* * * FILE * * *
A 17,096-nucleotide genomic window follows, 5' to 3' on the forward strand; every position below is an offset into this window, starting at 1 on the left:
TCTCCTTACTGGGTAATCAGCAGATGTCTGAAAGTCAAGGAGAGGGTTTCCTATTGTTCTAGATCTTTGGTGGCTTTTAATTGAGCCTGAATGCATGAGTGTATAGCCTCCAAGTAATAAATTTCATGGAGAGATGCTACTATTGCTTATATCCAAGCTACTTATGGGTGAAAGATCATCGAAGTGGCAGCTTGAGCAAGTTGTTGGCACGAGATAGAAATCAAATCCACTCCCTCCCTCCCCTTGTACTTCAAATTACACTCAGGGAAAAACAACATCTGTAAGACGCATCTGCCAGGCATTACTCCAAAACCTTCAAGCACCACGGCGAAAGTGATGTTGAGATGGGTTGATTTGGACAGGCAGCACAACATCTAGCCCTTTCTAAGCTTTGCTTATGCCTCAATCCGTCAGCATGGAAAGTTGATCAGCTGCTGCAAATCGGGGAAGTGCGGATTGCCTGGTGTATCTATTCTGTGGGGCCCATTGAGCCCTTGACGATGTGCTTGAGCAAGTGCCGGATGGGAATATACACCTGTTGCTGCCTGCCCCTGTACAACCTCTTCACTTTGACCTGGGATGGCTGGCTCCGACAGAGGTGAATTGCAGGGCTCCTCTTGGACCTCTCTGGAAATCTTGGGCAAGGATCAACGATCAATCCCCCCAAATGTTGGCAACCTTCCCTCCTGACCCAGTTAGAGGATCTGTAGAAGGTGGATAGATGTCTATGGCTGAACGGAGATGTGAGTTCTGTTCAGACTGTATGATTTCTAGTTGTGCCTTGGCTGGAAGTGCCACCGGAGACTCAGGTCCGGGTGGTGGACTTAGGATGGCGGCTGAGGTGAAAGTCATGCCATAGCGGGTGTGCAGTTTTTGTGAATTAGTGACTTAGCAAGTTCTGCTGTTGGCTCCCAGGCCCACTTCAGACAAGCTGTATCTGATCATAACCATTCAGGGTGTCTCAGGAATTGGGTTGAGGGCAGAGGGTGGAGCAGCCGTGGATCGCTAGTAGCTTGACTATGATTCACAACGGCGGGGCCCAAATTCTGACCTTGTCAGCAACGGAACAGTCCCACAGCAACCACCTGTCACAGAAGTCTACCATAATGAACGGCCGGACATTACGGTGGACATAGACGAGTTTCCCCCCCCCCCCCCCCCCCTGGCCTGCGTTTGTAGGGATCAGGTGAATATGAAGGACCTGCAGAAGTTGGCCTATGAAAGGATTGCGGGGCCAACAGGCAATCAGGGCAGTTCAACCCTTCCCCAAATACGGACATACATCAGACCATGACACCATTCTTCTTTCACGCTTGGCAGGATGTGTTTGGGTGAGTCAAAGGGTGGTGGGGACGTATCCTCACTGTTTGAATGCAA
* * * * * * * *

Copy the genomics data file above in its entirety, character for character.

A 17,096-nucleotide genomic window follows, 5' to 3' on the forward strand; every position below is an offset into this window, starting at 1 on the left:
TCTCCTTACTGGGTAATCAGCAGATGTCTGAAAGTCAAGGAGAGGGTTTCCTATTGTTCTAGATCTTTGGTGGCTTTTAATTGAGCCTGAATGCATGAGTGTATAGCCTCCAAGTAATAAATTTCATGGAGAGATGCTACTATTGCTTATATCCAAGCTACTTATGGGTGAAAGATCATCGAAGTGGCAGCTTGAGCAAGTTGTTGGCACGAGATAGAAATCAAATCCACTCCCTCCCTCCCCTTGTACTTCAAATTACACTCAGGGAAAAACAACATCTGTAAGACGCATCTGCCAGGCATTACTCCAAAACCTTCAAGCACCACGGCGAAAGTGATGTTGAGATGGGTTGATTTGGACAGGCAGCACAACATCTAGCCCTTTCTAAGCTTTGCTTATGCCTCAATCCGTCAGCATGGAAAGTTGATCAGCTGCTGCAAATCGGGGAAGTGCGGATTGCCTGGTGTATCTATTCTGTGGGGCCCATTGAGCCCTTGACGATGTGCTTGAGCAAGTGCCGGATGGGAATATACACCTGTTGCTGCCTGCCCCTGTACAACCTCTTCACTTTGACCTGGGATGGCTGGCTCCGACAGAGGTGAATTGCAGGGCTCCTCTTGGACCTCTCTGGAAATCTTGGGCAAGGATCAACGATCAATCCCCCCAAATGTTGGCAACCTTCCCTCCTGACCCAGTTAGAGGATCTGTAGAAGGTGGATAGATGTCTATGGCTGAACGGAGATGTGAGTTCTGTTCAGACTGTATGATTTCTAGTTGTGCCTTGGCTGGAAGTGCCACCGGAGACTCAGGTCCGGGTGGTGGACTTAGGATGGCGGCTGAGGTGAAAGTCATGCCATAGCGGGTGTGCAGTTTTTGTGAATTAGTGACTTAGCAAGTTCTGCTGTTGGCTCCCAGGCCCACTTCAGACAAGCTGTATCTGATCATAACCATTCAGGGTGTCTCAGGAATTGGGTTGAGGGCAGAGGGTGGAGCAGCCGTGGATCGCTAGTAGCTTGACTATGATTCACAACGGCGGGGCCCAAATTCTGACCTTGTCAGCAACGGAACAGTCCCACAGCAACCACCTGTCACAGAAGTCTACCATAATGAACGGCCGGACATTACGGTGGACATAGACGAGTTTCCCCCCCCCCCCCCCCCCCTGGCCTGCGTTTGTAGGGATCAGGTGAATATGAAGGACCTGCAGAAGTTGGCCTATGAAAGGATTGCGGGGCCAACAGGCAATCAGGGCAGTTCAACCCTTCCCCAAATACGGACATACATCAGACCATGACACCATTCTTCTTTCACGCTTGGCAGGATGTGTTTGGGTGAGTCAAAGGGTGGTGGGGACGTATCCTCACTGTTTGAATGCAA